(Application no. 38081/97)



21 September 2000



This judgment will become final in the circumstances set out in Article 44 § 2 of the Convention. It is subjected to editorial revision before its reproduction in final form.


In the case of Howarth v. the United Kingdom,

The European Court of Human Rights (Fourth Section), sitting as a Chamber composed of:

Mr G. Ress, President
 Mr  I. Cabral Barreto
 Sir Nicolas Bratza
 Mr V. Butkevych
 Mrs N. Vajić, 
 Mr J. Hedigan, 
 Mr M. Pellonpää, judges
and Mr V. Berger, Section Registrar,

Having deliberated in private on 31 August 2000,

Delivers the following judgment, which was adopted on that date:


1.  The case originated in an application (no. 38081/97) against the United Kingdom lodged with the European Commission of Human Rights (“the Commission”) under former Article 25 of the Convention for the Protection of Human Rights and Fundamental Freedoms (“the Convention”) by a British national, Mr Jeremy Howarth (“the applicant”), on 17 September 1997.

2.  The applicant was represented by Mr B. Spiro, a solicitor practising in London. The British Government (“the Government”) were represented by their Agent, Mr H. Llewellyn.

3.  The applicant alleged that the delay of two years between his original sentence which was non-custodial and his subsequent custodial sentence, following the Attorney General’s reference of his case to the Court of Appeal for a review of his sentence, amounted to a breach of the “reasonable time requirement” under Article 6 of the Convention and a breach of Article 3.

4.  The application was transmitted to the Court on 1 November 1998, when Protocol No. 11 to the Convention came into force (Article 5 § 2 of Protocol No. 11).

5.  The application was allocated to the Fourth Section of the Court (Rule 52 § 1 of the Rules of Court). Within that Section, the Chamber that would consider the case (Article 27 § 1 of the Convention) was constituted as provided in Rule 26 § 1 of the Rules of Court.

6.  By a decision of 14 September 1999 the Chamber declared the application admissible.




7.  The applicant is a British citizen, born in 1945.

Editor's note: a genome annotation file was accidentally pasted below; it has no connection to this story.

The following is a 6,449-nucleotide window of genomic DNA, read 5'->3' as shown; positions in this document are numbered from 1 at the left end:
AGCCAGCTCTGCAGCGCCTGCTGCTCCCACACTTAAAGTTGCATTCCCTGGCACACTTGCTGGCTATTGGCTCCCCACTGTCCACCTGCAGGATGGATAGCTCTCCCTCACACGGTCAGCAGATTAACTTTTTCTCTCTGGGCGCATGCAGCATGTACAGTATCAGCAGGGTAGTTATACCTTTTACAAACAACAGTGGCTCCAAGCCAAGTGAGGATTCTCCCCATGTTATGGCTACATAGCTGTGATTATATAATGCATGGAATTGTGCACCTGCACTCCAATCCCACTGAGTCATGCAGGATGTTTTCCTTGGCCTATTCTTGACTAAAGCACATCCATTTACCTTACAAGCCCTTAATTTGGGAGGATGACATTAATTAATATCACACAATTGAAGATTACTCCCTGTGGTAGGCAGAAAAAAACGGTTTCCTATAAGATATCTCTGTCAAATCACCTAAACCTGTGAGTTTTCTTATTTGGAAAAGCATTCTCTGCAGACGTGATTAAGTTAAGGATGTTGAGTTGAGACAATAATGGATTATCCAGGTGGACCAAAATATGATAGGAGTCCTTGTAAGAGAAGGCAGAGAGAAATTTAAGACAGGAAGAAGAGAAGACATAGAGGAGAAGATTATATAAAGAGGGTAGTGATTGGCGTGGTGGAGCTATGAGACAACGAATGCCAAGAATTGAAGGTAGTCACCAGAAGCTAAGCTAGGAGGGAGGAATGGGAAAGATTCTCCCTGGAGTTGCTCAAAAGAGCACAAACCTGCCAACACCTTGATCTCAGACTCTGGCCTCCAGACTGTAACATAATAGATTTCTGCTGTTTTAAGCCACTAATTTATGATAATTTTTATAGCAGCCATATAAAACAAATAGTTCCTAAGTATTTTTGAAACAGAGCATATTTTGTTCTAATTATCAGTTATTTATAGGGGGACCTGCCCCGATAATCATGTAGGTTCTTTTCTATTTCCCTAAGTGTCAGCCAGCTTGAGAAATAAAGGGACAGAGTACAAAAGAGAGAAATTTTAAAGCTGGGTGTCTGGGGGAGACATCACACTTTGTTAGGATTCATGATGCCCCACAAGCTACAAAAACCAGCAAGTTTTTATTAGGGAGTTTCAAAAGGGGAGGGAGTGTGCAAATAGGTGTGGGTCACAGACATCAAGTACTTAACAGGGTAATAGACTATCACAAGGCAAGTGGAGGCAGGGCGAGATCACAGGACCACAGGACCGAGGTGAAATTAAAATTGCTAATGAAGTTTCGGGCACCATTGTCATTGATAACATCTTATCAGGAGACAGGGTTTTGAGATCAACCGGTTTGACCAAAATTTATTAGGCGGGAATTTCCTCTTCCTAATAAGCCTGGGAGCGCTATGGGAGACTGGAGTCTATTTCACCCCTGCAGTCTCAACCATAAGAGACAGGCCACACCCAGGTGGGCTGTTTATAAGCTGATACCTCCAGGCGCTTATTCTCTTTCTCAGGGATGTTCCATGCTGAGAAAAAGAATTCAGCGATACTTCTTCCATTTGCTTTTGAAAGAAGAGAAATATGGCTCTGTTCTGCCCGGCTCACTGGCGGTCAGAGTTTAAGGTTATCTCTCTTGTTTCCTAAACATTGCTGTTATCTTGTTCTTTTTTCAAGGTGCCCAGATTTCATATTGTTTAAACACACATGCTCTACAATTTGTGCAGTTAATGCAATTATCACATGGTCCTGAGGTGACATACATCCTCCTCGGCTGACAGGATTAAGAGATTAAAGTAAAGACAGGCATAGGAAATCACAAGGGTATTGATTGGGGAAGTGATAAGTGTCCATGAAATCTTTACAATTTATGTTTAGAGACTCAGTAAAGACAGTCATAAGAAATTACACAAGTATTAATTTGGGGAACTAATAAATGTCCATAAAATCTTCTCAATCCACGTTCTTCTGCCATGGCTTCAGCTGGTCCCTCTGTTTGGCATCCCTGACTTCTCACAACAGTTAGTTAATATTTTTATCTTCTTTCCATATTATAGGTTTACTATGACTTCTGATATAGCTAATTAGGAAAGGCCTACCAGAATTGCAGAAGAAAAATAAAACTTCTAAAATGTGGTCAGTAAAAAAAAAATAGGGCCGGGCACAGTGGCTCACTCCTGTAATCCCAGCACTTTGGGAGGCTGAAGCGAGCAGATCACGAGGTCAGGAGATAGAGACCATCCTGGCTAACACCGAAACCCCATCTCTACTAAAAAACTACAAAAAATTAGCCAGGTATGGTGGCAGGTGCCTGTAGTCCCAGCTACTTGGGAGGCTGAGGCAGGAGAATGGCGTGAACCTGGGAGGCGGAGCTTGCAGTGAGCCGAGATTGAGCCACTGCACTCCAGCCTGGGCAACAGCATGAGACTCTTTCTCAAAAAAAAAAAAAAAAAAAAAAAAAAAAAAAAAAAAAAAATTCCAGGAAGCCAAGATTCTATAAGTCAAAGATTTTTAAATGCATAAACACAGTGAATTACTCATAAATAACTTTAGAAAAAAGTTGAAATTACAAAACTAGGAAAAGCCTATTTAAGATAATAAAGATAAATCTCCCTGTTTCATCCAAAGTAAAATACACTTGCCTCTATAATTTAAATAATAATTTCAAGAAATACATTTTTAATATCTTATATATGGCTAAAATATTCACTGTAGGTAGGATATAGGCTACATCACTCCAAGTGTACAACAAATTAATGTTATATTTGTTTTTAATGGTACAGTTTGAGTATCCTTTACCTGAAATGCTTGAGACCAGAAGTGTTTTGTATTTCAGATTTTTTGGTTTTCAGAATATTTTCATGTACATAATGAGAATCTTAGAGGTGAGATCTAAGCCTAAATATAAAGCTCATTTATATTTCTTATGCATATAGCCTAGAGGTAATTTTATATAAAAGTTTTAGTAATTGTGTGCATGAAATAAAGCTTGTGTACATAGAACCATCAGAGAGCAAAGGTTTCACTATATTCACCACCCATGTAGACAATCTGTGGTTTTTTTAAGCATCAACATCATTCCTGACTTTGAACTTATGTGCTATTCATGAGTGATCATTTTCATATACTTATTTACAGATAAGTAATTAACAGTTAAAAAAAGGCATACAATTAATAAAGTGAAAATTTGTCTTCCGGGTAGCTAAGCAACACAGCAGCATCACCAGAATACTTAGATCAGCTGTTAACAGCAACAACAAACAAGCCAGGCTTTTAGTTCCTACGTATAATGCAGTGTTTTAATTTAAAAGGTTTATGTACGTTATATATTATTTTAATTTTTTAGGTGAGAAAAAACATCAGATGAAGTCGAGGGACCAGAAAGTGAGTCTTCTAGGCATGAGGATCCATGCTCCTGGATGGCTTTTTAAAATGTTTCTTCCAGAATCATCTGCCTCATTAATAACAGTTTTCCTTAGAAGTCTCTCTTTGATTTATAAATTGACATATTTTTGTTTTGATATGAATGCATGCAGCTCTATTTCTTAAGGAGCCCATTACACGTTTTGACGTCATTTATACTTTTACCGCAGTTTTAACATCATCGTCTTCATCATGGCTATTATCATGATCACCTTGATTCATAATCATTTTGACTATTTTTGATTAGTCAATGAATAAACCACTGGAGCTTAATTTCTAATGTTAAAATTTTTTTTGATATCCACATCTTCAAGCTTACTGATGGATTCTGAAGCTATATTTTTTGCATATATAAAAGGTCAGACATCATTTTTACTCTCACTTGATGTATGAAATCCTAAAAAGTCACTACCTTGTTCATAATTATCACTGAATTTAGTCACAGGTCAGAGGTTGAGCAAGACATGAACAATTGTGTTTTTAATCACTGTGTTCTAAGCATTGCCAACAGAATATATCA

8.  On 17 March 1993 the applicant was interviewed by officers of the Serious Fraud Office in connection with allegations of market rigging, theft and false accounting, alleged to have taken place in the course of the takeover of one company by the company in which the applicant, a chartered accountant, was involved. The alleged offences took place during the period 1990 to 1991.

9.  The applicant was further interviewed on 27 April 1993 and 21 June 1993, and was formally charged on 30 July 1993.

10.  The applicant’s trial began in October 1994 and on 10 February 1995, after a trial lasting 63 days, the applicant was convicted of conspiracy to defraud and four counts of theft. The proceedings were adjourned for pre-sentence reports, and on 10 March 1995 the applicant was ordered to perform 220 hours community service. He was also ordered to pay compensation of GBP 151,042.36 within two years, with 12 months' imprisonment in default, and was further ordered to pay GBP 20,000.00 towards prosecution costs.

11.  The applicant lodged a notice of appeal against conviction on 11 March 1995, and on 5 April 1995, the Attorney General made a reference to the Court of Appeal for a review of the applicant’s sentence under Section 36 of the Criminal Justice Act 1988. In May 1995, the applicant was refused legal aid on financial grounds.

12.  On 20 September 1995 the applicant, privately represented, submitted perfected grounds of appeal and his response to the Attorney General’s reference. Leave to appeal against conviction was granted on 20 December 1995. A request for the legal aid position to be reconsidered was refused by a single judge in March 1996.

13.  In October 1996, after a summary of the case had been prepared by the Criminal Appeal Office, the case was sent to the Listing Office, and on 20 January 1997 the hearing dates were fixed with counsel’s clerks.

14.  On 29 January 1997 the Attorney General served an amended Section 36 reference.

15.  The applicant's appeal against conviction was dismissed by the Court of Appeal on 20 March 1997, and on 21 March, the Attorney General's reference was heard by the Court of Appeal. The Court of Appeal found as follows:

“We grant leave in respect of each of these applications, as we consider the sentence imposed by Judge Mota Singh in respect of each of the defendants was unduly lenient. (…)

Much has been said about the delay in this case. It does indeed seem a very long time. But it has to be borne in mind that much of the delay in the hearing of these applications has resulted from the fact that two of the defendants chose, as was their right, to appeal against conviction.

We regard conduct of the sort involved here, that is to say working to create a false market in shares in companies involved in a City takeover, and in order to influence the fate of that takeover, as a very serious matter. Not only may it lead to a fraud on shareholders, but it causes considerable damage to the reputation of the City of London, which is very important to the whole country; and damage to the confidence of the public in its institutions.